# I don't get this question (T-invariant)

• Mar 26th 2010, 05:14 PM
Revolutionofidentity
I don't get this question (T-invariant)
Create a non-trivial linear operator T with a kernel containing more than the zero vector for which {k (some symmetric matrix) | k belong R} is a t-invariant space in B2 ( symmetric matrices of size 2x2) )

Would someone please rewrite this question for me in more details, or a better clarification ?
• Mar 27th 2010, 01:33 AM
tonio
Quote:

Originally Posted by Revolutionofidentity
Create a non-trivial linear operator T with a kernel containing more than the zero vector for which {k (some symmetric matrix) | k belong R} is a t-invariant space in B2 ( symmetric matrices of size 2x2) )

Would someone please rewrite this question for me in more details, or a better clarification ?

It seems to be like this: denote $\displaystyle B_2:=\{A\in M_2(\mathbb{R})\;\;\;M^t=M\;\}$ , and you have to define a linear operator $\displaystyle T:B_2\rightarrow B_2$ s.t. $\displaystyle \ker T\neq\{0\}$ ...piece of cake!

So choose any basis of $\displaystyle B_2$ and any 2 matrices in $\displaystyle M_2(\mathbb{R})$ and a third one being the zero matrix, and send the vectors of the basis to these three chosen matrices, and extend by linearity...

Tonio
• Mar 27th 2010, 06:14 AM
Revolutionofidentity
Quote:

Originally Posted by tonio
It seems to be like this: denote $\displaystyle B_2:=\{A\in M_2(\mathbb{R})\;\;\;M^t=M\;\}$ , and you have to define a linear operator $\displaystyle T:B_2\rightarrow B_2$ s.t. $\displaystyle \ker T\neq\{0\}$ ...piece of cake!

So choose any basis of $\displaystyle B_2$ and any 2 matrices in $\displaystyle M_2(\mathbb{R})$ and a third one being the zero matrix, and send the vectors of the basis to these three chosen matrices, and extend by linearity...

Tonio

Hi thanks a lot for the reply. it helped but i'm confused about something, in your guidelines i don't see where i'm gonna use my t-invariant space, it was given in specific numbers.
K[[3,7],[7,-4]], that was a t-invariant in B2.
And by the way, how to "Thank" you ? i don't know how to do that .
• Mar 27th 2010, 07:11 AM
Defunkt
Quote:

Originally Posted by Revolutionofidentity
And by the way, how to "Thank" you ? i don't know how to do that .

http://img710.imageshack.us/img710/950/27749476.jpg
• Mar 27th 2010, 08:51 AM
tonio
Quote:

Originally Posted by Revolutionofidentity
Hi thanks a lot for the reply. it helped but i'm confused about something, in your guidelines i don't see where i'm gonna use my t-invariant space, it was given in specific numbers.
K[[3,7],[7,-4]], that was a t-invariant in B2.
And by the way, how to "Thank" you ? i don't know how to do that .

Ok, so then the map is from $\displaystyle M_2(\mathbb{R})$ to itself, and then do as before: choose a basis $\displaystyle \{A_1,A_2,A_3,A_4\}$ and any 3 matrices $\displaystyle S_1,S_2,S_3\in B_2$ , and map as follows:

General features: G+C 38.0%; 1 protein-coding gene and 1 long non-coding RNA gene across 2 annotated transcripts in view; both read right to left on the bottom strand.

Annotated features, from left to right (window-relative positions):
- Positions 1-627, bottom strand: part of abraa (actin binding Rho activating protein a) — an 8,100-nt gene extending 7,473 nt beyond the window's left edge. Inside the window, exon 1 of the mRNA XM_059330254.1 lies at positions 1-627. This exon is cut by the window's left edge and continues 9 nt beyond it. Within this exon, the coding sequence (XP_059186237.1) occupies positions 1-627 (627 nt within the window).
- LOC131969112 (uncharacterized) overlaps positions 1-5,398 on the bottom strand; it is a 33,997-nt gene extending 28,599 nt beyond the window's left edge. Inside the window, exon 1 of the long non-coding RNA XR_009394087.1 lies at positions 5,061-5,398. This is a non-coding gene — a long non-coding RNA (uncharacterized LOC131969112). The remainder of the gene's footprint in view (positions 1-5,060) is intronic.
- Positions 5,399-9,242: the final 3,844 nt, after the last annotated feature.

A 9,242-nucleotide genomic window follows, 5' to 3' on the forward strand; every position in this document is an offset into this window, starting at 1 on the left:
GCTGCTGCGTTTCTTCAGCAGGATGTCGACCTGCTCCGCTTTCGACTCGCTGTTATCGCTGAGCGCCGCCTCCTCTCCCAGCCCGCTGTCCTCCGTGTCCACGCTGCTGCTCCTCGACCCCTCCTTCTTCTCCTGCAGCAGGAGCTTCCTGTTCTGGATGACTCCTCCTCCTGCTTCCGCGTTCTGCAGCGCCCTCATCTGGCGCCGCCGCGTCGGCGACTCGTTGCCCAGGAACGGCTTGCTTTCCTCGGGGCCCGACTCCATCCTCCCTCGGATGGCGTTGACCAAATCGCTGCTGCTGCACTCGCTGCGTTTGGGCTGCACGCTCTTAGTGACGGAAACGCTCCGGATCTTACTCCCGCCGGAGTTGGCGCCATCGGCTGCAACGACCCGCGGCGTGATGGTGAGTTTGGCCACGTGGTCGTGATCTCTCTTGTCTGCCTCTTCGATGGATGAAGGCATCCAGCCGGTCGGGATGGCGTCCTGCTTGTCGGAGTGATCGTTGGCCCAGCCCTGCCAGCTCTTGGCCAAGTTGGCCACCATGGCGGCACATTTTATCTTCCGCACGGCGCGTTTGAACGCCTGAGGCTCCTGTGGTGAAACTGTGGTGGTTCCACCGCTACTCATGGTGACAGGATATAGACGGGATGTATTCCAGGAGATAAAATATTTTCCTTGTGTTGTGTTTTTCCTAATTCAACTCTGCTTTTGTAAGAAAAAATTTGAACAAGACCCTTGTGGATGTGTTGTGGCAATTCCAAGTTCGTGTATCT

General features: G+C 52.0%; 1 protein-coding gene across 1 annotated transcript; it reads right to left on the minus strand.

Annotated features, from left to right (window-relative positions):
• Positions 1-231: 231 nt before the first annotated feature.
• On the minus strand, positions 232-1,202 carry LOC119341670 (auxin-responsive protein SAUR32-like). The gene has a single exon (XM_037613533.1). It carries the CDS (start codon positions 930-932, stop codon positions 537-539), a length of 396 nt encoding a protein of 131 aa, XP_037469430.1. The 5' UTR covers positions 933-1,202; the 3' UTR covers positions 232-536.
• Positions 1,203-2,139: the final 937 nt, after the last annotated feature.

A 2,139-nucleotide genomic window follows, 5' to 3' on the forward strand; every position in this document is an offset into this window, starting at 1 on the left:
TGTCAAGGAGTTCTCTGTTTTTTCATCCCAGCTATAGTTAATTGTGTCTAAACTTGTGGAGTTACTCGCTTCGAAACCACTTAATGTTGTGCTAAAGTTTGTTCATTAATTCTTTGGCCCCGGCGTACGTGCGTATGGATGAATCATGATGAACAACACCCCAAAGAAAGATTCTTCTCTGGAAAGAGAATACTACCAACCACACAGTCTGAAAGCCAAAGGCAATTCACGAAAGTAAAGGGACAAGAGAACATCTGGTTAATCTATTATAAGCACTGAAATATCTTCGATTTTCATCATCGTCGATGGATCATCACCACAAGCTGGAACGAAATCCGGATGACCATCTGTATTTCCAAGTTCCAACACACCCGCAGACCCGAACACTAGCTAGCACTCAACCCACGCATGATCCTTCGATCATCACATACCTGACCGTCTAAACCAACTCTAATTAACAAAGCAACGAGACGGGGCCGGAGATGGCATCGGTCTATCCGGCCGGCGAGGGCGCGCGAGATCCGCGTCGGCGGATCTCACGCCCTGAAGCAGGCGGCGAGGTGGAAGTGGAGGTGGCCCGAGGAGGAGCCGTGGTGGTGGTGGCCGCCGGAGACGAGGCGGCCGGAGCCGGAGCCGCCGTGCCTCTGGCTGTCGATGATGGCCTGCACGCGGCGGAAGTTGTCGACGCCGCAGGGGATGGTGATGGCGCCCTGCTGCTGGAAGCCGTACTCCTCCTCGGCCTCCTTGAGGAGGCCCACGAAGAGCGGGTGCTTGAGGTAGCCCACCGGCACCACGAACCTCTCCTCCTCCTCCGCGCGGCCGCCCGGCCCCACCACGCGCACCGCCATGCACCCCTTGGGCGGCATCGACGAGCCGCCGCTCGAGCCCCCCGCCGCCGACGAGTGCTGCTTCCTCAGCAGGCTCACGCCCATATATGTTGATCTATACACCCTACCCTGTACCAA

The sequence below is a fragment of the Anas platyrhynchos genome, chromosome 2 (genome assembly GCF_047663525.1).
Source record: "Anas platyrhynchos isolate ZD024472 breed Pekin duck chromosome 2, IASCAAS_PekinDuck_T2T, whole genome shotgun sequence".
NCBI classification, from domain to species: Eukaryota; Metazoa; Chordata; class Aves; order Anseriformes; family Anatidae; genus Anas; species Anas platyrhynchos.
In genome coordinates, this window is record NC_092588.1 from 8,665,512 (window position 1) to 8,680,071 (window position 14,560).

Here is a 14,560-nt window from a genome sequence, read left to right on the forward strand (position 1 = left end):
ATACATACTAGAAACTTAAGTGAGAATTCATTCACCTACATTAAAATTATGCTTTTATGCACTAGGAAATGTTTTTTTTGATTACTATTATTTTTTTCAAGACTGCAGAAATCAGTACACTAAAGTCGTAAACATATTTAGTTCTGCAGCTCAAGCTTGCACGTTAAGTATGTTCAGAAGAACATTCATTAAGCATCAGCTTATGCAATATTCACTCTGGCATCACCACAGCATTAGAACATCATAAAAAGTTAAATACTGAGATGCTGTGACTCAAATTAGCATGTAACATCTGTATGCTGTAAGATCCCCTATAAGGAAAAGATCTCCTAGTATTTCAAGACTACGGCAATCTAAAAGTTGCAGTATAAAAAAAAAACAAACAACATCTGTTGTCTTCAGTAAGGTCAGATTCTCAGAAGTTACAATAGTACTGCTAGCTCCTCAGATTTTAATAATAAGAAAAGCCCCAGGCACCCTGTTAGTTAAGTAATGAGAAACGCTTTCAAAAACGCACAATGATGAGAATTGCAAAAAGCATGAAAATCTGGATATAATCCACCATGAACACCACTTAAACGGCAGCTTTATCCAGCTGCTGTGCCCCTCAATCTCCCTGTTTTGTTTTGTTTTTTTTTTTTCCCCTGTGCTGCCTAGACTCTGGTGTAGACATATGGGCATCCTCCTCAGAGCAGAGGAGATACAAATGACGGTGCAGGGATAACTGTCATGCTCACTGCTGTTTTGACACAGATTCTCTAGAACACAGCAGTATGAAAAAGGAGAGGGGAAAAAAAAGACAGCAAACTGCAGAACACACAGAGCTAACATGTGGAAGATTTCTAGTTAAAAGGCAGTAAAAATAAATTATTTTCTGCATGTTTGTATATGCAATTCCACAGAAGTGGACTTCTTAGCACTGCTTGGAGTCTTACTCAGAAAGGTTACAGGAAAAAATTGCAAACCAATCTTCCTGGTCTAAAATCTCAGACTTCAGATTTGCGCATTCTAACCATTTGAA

$\displaystyle A_i\mapsto S_i\,,\,\,i=1,2,3\,,\,\,A_4\mapsto 0=$ the zero matrix , and extend this by linearity.

This maps $\displaystyle M_2(\mathbb{R})$ to $\displaystyle B_2$; if you want a more general thing do choose a basis for $\displaystyle B_2$ , extend it to a basis of all $\displaystyle M_2(\mathbb{R})$ and map as above when you map the basis of $\displaystyle B_2$ to 2 matrices of $\displaystyle B_2$ and to the zero matrix .

Tonio
• Mar 27th 2010, 09:30 AM
Revolutionofidentity
Quote:

Originally Posted by tonio
It seems to be like this: denote $\displaystyle B_2:=\{A\in M_2(\mathbb{R})\;\;\;M^t=M\;\}$ , and you have to define a linear operator $\displaystyle T:B_2\rightarrow B_2$ s.t. $\displaystyle \ker T\neq\{0\}$ ...piece of cake!

So choose any basis of $\displaystyle B_2$ and any 2 matrices in $\displaystyle M_2(\mathbb{R})$ and a third one being the zero matrix, and send the vectors of the basis to these three chosen matrices, and extend by linearity...

Tonio

Hi Man, it worked !! Thanks a lot, and i picked my t-invariant space to be the random M2 matrix. picked a basis, and picked a B2 matrix that's not trivial, and made it belong to the kernel of T. And Made a linear combination then used axioms of L transformation and it worked. I checked by throwing a random symmetric 2x2 matrix, then by throwing a matrix from the T-invariant space, and the transformation belonged to it.

Thanks !

but i have a question, why does it work ???
• Mar 27th 2010, 09:31 AM
Revolutionofidentity
thanks to God i could solve that question, i really need to pass this assignment in order to pass the whole class.
• Mar 27th 2010, 09:45 AM
tonio
Quote:

Originally Posted by Revolutionofidentity
thanks to God i could solve that question, i really need to pass this assignment in order to pass the whole class.

"Thanx to god"? Hmmm....anyway, it works because we applied a very basic and important theorem in finite dimensional linear algebra:

Theorem: If $\displaystyle \{v_1,\ldots,v_n\}$ is a basis of a linear space $\displaystyle V$ , and if $\displaystyle \{w_1,\ldots,w_n\}$ are ANY n vectors in some linear space $\displaystyle W$ defined over the same field as $\displaystyle V$ , then

there exists a unique linear transformation $\displaystyle T:V\rightarrow W$ s.t. $\displaystyle Tv_1=w_i\,\,\,\forall\,i=1,\ldots,n$

Tonio